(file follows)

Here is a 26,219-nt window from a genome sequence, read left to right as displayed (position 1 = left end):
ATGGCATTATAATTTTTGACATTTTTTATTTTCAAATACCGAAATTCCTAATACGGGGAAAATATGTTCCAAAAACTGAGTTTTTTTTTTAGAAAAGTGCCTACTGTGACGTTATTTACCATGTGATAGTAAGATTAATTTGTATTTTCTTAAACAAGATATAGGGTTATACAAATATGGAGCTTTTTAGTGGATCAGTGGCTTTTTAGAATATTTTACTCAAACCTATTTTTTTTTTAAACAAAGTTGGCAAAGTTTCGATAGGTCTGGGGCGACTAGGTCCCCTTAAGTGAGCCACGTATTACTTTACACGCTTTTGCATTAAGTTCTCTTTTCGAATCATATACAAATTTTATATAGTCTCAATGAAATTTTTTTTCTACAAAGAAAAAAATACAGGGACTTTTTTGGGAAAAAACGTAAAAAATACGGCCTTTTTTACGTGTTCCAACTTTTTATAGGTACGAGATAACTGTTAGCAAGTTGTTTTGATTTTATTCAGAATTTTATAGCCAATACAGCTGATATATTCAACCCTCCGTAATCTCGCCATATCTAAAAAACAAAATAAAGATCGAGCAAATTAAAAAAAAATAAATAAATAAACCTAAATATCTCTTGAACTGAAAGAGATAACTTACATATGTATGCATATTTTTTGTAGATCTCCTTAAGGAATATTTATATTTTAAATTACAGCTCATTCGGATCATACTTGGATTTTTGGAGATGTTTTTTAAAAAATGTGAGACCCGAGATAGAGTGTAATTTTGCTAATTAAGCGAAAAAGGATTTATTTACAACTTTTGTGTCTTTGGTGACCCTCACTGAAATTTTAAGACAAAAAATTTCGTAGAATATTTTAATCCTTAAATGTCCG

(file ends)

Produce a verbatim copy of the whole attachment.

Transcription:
Here is a 26,219-nt window from a genome sequence, read left to right as displayed (position 1 = left end):
ATGGCATTATAATTTTTGACATTTTTTATTTTCAAATACCGAAATTCCTAATACGGGGAAAATATGTTCCAAAAACTGAGTTTTTTTTTTAGAAAAGTGCCTACTGTGACGTTATTTACCATGTGATAGTAAGATTAATTTGTATTTTCTTAAACAAGATATAGGGTTATACAAATATGGAGCTTTTTAGTGGATCAGTGGCTTTTTAGAATATTTTACTCAAACCTATTTTTTTTTTAAACAAAGTTGGCAAAGTTTCGATAGGTCTGGGGCGACTAGGTCCCCTTAAGTGAGCCACGTATTACTTTACACGCTTTTGCATTAAGTTCTCTTTTCGAATCATATACAAATTTTATATAGTCTCAATGAAATTTTTTTTCTACAAAGAAAAAAATACAGGGACTTTTTTGGGAAAAAACGTAAAAAATACGGCCTTTTTTACGTGTTCCAACTTTTTATAGGTACGAGATAACTGTTAGCAAGTTGTTTTGATTTTATTCAGAATTTTATAGCCAATACAGCTGATATATTCAACCCTCCGTAATCTCGCCATATCTAAAAAACAAAATAAAGATCGAGCAAATTAAAAAAAAATAAATAAATAAACCTAAATATCTCTTGAACTGAAAGAGATAACTTACATATGTATGCATATTTTTTGTAGATCTCCTTAAGGAATATTTATATTTTAAATTACAGCTCATTCGGATCATACTTGGATTTTTGGAGATGTTTTTTAAAAAATGTGAGACCCGAGATAGAGTGTAATTTTGCTAATTAAGCGAAAAAGGATTTATTTACAACTTTTGTGTCTTTGGTGACCCTCACTGAAATTTTAAGACAAAAAATTTCGTAGAATATTTTAATCCTTAAATGTCCG